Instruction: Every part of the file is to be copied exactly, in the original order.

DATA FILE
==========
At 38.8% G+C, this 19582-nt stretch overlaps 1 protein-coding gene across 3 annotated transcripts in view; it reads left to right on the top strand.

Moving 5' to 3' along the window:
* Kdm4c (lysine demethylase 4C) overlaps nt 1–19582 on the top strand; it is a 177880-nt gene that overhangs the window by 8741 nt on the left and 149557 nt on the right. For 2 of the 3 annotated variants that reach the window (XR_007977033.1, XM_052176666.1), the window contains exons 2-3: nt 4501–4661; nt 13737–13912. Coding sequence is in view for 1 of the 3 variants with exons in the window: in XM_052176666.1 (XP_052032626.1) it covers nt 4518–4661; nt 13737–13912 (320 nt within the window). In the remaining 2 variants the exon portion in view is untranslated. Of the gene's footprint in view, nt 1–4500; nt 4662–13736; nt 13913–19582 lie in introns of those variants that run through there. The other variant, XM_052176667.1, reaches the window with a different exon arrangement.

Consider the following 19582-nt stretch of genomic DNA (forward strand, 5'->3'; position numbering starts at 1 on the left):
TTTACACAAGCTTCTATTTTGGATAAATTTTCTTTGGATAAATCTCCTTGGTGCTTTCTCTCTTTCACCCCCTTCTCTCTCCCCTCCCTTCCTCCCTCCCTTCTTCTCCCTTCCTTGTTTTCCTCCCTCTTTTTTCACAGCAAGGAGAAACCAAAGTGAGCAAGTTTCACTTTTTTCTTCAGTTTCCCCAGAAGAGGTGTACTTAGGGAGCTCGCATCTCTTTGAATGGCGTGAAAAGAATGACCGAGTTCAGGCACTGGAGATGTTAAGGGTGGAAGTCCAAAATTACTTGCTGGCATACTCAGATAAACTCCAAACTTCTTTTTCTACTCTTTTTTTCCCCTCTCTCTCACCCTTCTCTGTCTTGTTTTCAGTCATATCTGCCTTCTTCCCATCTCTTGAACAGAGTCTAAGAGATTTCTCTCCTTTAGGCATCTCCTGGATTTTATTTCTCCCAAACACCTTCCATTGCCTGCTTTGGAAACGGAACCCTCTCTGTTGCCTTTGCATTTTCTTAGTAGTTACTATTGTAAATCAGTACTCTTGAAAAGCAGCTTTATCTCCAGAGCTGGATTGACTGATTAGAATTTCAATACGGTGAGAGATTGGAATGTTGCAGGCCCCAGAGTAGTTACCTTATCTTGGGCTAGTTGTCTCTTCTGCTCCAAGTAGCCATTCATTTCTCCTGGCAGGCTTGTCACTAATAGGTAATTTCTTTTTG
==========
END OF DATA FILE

At 38.8% G+C, this 19582-nt stretch overlaps 1 protein-coding gene across 3 annotated transcripts in view; it reads left to right on the top strand.

Moving 5' to 3' along the window:
* Kdm4c (lysine demethylase 4C) overlaps nt 1–19582 on the top strand; it is a 177880-nt gene that overhangs the window by 8741 nt on the left and 149557 nt on the right. For 2 of the 3 annotated variants that reach the window (XR_007977033.1, XM_052176666.1), the window contains exons 2-3: nt 4501–4661; nt 13737–13912. Coding sequence is in view for 1 of the 3 variants with exons in the window: in XM_052176666.1 (XP_052032626.1) it covers nt 4518–4661; nt 13737–13912 (320 nt within the window). In the remaining 2 variants the exon portion in view is untranslated. Of the gene's footprint in view, nt 1–4500; nt 4662–13736; nt 13913–19582 lie in introns of those variants that run through there. The other variant, XM_052176667.1, reaches the window with a different exon arrangement.

Consider the following 19582-nt stretch of genomic DNA (forward strand, 5'->3'; position numbering starts at 1 on the left):
TTTACACAAGCTTCTATTTTGGATAAATTTTCTTTGGATAAATCTCCTTGGTGCTTTCTCTCTTTCACCCCCTTCTCTCTCCCCTCCCTTCCTCCCTCCCTTCTTCTCCCTTCCTTGTTTTCCTCCCTCTTTTTTCACAGCAAGGAGAAACCAAAGTGAGCAAGTTTCACTTTTTTCTTCAGTTTCCCCAGAAGAGGTGTACTTAGGGAGCTCGCATCTCTTTGAATGGCGTGAAAAGAATGACCGAGTTCAGGCACTGGAGATGTTAAGGGTGGAAGTCCAAAATTACTTGCTGGCATACTCAGATAAACTCCAAACTTCTTTTTCTACTCTTTTTTTCCCCTCTCTCTCACCCTTCTCTGTCTTGTTTTCAGTCATATCTGCCTTCTTCCCATCTCTTGAACAGAGTCTAAGAGATTTCTCTCCTTTAGGCATCTCCTGGATTTTATTTCTCCCAAACACCTTCCATTGCCTGCTTTGGAAACGGAACCCTCTCTGTTGCCTTTGCATTTTCTTAGTAGTTACTATTGTAAATCAGTACTCTTGAAAAGCAGCTTTATCTCCAGAGCTGGATTGACTGATTAGAATTTCAATACGGTGAGAGATTGGAATGTTGCAGGCCCCAGAGTAGTTACCTTATCTTGGGCTAGTTGTCTCTTCTGCTCCAAGTAGCCATTCATTTCTCCTGGCAGGCTTGTCACTAATAGGTAATTTCTTTTTG